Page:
Scientific Advisory Committees

Published Jan 18, 2018 Updated Jun 13, 2019

To do its job, the US government needs science. The White House, federal agencies, and Congress rely on scientific information and advice every day to help shape policy decisions that affect everyone’s well-being.

Though little known to the public, science advisory committees play a key role in meeting this need. Over 200 such committees exist throughout the federal government. Their members, who often serve without pay or for modest stipends, are drawn from academia, state and local governments, industry, and the nonprofit sector. Under the terms of the 1972 Federal Advisory Committee Act (FACA), they are governed by official charters, renewed every two years, which dictate their missions, procedures, and meeting frequency.

Why advisory committees matter

Policymakers often face situations—from epidemics to natural disasters and national security threats—in which effective use of scientific information can have huge impacts on public health and safety. To meet these challenges, they need the advice of independent scientists who can provide objective expertise.

There are many examples of science advice helping drive government decisions that have saved lives, improved our health, and protected our environment. Here are just a few:

  • Analysis of the research on the neurological effects of lead on children led to policies phasing out the use of lead in paint and gasoline in the 1970s.
  • Reviews of the body of evidence on air pollution help inform ozone, particulate matter, sulfur, and nitrogen standards that keep our air safe to breathe.
  • Evaluations of the health impacts of chemicals and metals has dramatically improved the quality of our air, water, and soil.
  • Reviews of science on the safety of certain drugs have helped lead to stronger labeling to prevent dangerous side effects.

It’s important to understand that science advisory committees don’t make policy; their job is to explain what the science says about the likely consequences of policy choices. It’s then up to policymakers (within the boundaries set by the law) to use that advice in making decisions. And because the deliberations and recommendations of advisory committees are transparent to the public, we can hold our leaders accountable for using science advice wisely—or not.

How science advice is sidelined

Independent science advice clearly benefits the public, but unfortunately, these benefits have not always been enough to protect advisory committees from political interference and neglect. This is not a new phenomenon: in past decades, UCS documented abuses involving scientific advisory committees serving the Food and Drug Administration (FDA), Centers for Disease Control and Prevention, and National Nuclear Security Administration, among others.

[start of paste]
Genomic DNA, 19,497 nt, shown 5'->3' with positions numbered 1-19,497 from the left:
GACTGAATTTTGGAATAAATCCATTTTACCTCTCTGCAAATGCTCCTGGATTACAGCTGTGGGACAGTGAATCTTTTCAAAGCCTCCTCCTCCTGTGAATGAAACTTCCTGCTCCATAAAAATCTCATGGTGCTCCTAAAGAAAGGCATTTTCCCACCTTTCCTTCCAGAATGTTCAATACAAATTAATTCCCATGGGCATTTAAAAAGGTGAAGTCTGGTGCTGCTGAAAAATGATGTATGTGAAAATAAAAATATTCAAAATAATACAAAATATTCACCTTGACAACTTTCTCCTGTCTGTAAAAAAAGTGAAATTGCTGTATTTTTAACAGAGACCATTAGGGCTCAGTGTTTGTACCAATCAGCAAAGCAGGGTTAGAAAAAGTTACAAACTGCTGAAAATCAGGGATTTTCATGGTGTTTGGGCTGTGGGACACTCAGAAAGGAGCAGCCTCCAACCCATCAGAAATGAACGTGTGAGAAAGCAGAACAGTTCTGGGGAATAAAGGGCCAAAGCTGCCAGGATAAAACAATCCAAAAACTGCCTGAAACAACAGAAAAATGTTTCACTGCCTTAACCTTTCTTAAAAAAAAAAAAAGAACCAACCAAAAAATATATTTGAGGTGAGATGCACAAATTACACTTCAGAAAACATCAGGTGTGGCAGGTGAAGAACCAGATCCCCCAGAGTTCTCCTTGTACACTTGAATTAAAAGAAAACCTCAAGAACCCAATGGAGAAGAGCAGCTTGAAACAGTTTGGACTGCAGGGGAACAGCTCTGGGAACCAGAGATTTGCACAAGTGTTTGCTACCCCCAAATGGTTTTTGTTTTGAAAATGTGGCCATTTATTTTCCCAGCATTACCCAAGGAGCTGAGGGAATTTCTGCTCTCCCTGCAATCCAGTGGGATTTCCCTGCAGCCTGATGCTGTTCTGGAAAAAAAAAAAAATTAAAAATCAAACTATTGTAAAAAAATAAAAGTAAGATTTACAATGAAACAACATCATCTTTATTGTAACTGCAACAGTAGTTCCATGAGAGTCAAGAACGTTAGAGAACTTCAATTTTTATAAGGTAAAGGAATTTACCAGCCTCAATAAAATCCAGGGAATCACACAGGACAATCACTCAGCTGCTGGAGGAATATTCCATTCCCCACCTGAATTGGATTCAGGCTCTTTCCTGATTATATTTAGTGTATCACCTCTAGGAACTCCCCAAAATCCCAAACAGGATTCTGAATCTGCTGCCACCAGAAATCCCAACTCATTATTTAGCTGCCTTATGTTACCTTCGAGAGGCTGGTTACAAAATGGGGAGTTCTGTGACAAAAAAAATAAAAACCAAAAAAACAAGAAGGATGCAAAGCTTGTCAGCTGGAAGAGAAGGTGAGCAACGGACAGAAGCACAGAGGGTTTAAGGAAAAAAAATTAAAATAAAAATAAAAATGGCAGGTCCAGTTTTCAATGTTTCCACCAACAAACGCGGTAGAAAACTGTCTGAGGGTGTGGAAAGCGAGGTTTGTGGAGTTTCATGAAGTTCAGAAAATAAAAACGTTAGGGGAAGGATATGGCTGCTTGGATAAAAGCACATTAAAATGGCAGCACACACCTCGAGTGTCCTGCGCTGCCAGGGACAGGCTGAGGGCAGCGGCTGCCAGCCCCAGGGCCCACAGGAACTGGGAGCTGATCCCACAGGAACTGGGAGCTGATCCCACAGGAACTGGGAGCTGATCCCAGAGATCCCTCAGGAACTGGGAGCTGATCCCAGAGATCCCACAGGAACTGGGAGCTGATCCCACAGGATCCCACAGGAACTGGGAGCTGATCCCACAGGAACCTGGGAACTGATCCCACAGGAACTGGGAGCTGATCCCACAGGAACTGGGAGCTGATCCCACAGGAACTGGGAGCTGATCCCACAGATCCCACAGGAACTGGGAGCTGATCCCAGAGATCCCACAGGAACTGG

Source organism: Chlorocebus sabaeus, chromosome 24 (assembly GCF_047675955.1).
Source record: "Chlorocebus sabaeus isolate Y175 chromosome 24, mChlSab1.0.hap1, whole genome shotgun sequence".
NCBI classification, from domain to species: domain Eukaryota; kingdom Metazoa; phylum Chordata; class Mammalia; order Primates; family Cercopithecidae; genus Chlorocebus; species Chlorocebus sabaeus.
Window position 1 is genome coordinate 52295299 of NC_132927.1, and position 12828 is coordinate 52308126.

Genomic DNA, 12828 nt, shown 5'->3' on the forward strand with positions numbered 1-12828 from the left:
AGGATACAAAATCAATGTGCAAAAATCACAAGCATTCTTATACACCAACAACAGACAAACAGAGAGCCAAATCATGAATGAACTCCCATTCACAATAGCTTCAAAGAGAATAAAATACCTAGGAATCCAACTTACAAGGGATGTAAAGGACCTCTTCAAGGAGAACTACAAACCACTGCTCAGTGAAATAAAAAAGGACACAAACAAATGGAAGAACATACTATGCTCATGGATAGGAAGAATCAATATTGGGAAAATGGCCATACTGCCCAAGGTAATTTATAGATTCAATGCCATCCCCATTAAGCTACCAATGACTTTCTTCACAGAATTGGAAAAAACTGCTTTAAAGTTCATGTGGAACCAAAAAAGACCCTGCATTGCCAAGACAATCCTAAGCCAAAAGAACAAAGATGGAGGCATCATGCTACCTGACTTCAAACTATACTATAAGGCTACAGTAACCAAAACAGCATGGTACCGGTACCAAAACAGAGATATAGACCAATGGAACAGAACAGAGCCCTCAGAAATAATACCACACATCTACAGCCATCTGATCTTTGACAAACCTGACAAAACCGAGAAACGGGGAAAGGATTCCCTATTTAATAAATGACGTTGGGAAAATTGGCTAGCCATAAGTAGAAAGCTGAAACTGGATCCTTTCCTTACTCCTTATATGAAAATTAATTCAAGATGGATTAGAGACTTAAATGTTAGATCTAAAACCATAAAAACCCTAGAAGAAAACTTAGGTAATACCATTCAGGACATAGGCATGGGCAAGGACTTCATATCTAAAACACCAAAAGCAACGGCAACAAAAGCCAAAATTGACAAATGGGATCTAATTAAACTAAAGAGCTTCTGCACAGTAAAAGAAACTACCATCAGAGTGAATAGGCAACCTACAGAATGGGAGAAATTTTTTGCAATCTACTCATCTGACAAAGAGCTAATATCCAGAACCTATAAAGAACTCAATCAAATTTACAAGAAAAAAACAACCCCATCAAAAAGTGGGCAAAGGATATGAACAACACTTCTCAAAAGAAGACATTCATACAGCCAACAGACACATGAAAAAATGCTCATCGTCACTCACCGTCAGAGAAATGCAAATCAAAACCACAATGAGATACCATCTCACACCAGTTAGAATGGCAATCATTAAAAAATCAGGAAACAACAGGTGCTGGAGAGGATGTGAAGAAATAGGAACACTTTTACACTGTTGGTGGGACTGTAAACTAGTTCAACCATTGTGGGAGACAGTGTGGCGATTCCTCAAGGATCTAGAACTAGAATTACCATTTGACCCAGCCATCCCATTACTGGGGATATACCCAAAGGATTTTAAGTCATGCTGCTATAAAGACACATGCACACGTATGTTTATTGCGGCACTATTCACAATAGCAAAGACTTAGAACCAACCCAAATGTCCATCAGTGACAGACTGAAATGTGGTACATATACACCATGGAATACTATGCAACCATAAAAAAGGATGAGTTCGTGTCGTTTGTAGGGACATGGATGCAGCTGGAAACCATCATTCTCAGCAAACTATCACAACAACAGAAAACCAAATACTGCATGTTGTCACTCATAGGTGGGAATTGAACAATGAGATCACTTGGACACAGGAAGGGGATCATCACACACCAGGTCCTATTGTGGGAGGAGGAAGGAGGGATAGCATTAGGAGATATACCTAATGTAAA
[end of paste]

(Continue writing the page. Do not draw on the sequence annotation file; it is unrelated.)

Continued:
But as a January 2018 UCS report shows, the Trump administration in its first year showed an unprecedented pattern of sidelining science advice. This sidelining has taken many forms: Meetings have been postponed, cancelled, or shortened. Experienced experts have been dismissed. Rules governing committee membership have been changed to facilitate stacking committees with industry-affiliated scientists, crowding out independent experts. In some cases, committees have been disbanded entirely, or put in limbo pending “re-evaluation.”

This neglect has affected committees serving multiple agencies, including the Departments of Energy, Interior, and Labor, as well as the FDA. But the most egregious example has been the Environmental Protection Agency (EPA), where Administrator Scott Pruitt has repeatedly acted to reduce the independence and effectiveness of the advisory committees serving his agency. Perhaps most notoriously, Pruitt barred scientists who have received EPA grants from serving on EPA advisory committees—a move that makes no sense and disqualifies a large number of independent experts.


  • Current and former science advisors should speak out when they perceive that federal agencies and others in the government are sidelining important scientific work and findings. You can report potential improper activities confidentially to the UCS Science Protection Project here.
  • The Government Accountabliity Office (GAO) should assess whether federal agencies are carrying out the Federal Advisory Committee Act appropriately.
  • Congress should hold hearings on the status of science advisory committees throughout the government, with the goal of ensuring that they serve the national and public interest by functioning as directed by law.

Learn more

Experts from the Center for Science and Democracy have written about the importance of science advisory committees and the need to defend them on the UCS blog, The Equation:

Related resources